PragmatIC: Making semiconductor fabs more sustainable

PragmatIC: Making semiconductor fabs more sustainable

Interviews |
By Nick Flaherty

Making the world’s semiconductor fabs sustainable is a major challenge. Richard Price, chief technology officer of PragmatIC Semiconductor talks to Nick Flaherty about a project to do just that.

UK-based PragmatIC has developed a process for building plastic chips that is quicker and more sustainable than silicon. With a fab using 200mm silicon wafers at the Centre for Process Innovation (CPI) in the north east of the UK and a 300mm fab under development, it is part of a project to instrument the process and determine ways to improve the sustainability of the chip making process, form the purity of the water and materials to the energy usage.

“We have 200mmm production in Sedgefield within the CPI but its entirely PragmatIC operated,” said Price. “This is for production but its also for development with a 60/40 mix and this will be ramping up to several thousand wafers per month.

“We are in the process of commissioning a 300mm fab in South Durham, re-purposing a brownfield site that was previously a plastic pipe factory that that should be operational in H1 2023. This will be purely production, starting from 5000 wafers a month with the ability to go up to 4 times that on the first line. Additional lines will be modular versions of the same so 170,000 wafers a year at full scale.”

Sustainability is a key consideration for the operation of the fab. “The data we have seen is that as you move to more advanced nodes and look at not just the energy intensity but the pollutants that are generated, that become really exacerbated at the advanced process nodes. SF8 for example is 1000 more polluting as a greenhouse gas, and the whole carbon footprint increases with larger ovens etc

The £2.4m INSPIRE project has multiple work plans and one of those is looking at how to replace some of the chemicals. Generally there isn’t much recycling of the chemicals used in the chip making process, and ideally these materials should be water-based rather than using volatile chemicals for example for the photoresist.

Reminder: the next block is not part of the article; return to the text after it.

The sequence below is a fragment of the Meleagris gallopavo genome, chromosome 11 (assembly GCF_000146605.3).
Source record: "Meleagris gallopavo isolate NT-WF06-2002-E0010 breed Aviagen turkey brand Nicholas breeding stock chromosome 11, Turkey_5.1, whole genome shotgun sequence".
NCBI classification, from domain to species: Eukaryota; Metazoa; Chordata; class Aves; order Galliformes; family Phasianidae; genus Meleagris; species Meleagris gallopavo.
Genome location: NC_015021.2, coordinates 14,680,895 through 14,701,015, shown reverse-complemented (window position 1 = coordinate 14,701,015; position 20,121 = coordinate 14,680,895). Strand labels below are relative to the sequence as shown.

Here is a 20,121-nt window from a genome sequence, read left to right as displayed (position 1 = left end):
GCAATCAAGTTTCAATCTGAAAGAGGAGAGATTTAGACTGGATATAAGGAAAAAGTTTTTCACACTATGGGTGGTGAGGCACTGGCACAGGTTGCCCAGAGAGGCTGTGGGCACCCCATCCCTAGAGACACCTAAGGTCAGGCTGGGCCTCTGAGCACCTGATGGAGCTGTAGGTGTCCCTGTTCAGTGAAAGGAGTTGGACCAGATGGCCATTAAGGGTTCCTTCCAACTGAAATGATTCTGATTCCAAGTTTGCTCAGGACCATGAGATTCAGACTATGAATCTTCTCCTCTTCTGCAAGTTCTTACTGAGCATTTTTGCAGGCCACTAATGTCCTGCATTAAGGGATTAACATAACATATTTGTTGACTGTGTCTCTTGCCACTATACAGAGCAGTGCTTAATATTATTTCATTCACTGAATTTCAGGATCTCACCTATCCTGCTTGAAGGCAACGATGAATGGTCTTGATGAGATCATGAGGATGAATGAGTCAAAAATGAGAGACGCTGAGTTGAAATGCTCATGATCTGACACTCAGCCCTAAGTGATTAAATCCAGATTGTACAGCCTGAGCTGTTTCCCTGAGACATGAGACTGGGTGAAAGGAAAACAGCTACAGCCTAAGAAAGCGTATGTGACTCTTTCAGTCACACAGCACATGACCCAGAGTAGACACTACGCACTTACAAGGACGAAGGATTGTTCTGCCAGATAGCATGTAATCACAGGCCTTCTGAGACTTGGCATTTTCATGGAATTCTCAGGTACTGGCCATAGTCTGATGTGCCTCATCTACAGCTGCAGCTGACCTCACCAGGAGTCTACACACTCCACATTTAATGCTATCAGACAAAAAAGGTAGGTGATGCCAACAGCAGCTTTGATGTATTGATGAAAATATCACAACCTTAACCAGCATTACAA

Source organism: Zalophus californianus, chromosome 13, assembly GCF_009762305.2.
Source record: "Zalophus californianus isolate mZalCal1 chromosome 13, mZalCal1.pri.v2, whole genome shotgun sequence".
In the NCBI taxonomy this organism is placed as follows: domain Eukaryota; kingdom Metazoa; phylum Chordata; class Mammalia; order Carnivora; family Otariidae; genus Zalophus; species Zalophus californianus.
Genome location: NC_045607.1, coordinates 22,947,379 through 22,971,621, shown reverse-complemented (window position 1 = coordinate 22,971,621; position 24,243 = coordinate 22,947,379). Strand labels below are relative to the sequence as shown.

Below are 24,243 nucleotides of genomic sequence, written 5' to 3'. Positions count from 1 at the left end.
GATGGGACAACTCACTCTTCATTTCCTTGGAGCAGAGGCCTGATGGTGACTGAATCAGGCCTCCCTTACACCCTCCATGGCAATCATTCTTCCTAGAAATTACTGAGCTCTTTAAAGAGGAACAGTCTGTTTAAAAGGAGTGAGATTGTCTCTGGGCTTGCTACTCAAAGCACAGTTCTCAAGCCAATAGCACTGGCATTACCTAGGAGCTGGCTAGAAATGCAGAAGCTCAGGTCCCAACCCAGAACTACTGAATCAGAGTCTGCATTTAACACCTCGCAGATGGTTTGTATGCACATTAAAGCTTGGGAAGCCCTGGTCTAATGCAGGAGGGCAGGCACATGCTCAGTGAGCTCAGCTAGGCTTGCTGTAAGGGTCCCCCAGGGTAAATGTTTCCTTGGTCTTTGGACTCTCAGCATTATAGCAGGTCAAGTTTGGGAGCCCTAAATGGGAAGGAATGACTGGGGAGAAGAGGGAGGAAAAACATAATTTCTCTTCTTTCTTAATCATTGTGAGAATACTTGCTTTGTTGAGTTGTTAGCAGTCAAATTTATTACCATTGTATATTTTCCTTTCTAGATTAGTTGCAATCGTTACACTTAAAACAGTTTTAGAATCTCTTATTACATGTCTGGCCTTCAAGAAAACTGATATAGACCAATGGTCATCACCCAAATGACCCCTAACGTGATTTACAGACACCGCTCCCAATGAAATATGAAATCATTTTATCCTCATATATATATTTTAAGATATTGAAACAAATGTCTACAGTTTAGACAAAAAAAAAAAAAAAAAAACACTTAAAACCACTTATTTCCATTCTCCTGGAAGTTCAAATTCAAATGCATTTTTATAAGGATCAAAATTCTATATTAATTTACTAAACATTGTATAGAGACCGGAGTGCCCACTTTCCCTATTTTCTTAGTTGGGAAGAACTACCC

The aim is to add sensors to the production process to analyse the effect of different levels of purity of the gases and chemicals used, including the purity of the water.

“The largest volume and the biggest carbon foot print is some of the wet chemicals, the solvents for cleaning and resist stripping, as they are bulk waste,” he said, “Converting these chemicals from organic to water-based allows them be treated on site.

The advantage of the PragmatIC process is the low cycle time of a few days to test out how the new chemicals perform. “This means we have more capacity to do that type of work, its less risky to the value of the products but also the learning cycles are much faster,” said Price. “That’s what we want to prove – what’s the impact of making changes.”

“We are aiming to have the sensors in place for Q3 next year to measure the outputs more accurately and they we will be in the position to do the side by side trials of different materials and purities,” he said. “We should have result son that by the end of next year.”

As well as water-based materials, the project will also look at the purity of the gases.

“There is definitely a change as people realise its expensive to do the purification and there’s a recognition of the carbon footprint so we will be looking at the appropriate level of purity for different parts of the process,” said Price. “A process gas may need high purity but a compressed air or nitrogen that’s more of a service so there’s an opportunity to optimise that and that learning could transfer across to other fabs quite quickly.”

“The place to start is with the older technology nodes – those kinds of opportunities to change out chemicals should be transferable. The other area is in back end of line, there are similarities in the types of tools and lithography in advanced packaging  with our process. We are also looking at water purification as well.”

“The next phase is looking at renewable energy,” he said.

The challenge is to support the 24/7 operation of fabs, which rules out intermittent sources of energy such as solar and wind power. The majority of the power requirements are for the ventilation, powering the air conditioning that keeps the plant at constant temperature and humidity, as well as the blowers that provide the laminar air flow that is essential for a reliable manufacturing process.

“We have looked at onsite generation and there’s potential to use some of the waste to generate energy onsite but its not part of our current phase of work. We could run an entire fab off CHP [combined heat and power, generated by burning waste].”

The company is also working with the Sustainable Manufacturing Hub at the Henry Royce Institute in in Manchester on lifecycle analysis and recyclability, looking at mechanical and chemical recycling, particularly for its plastic RFID chips and how these might interact with the supply chain.

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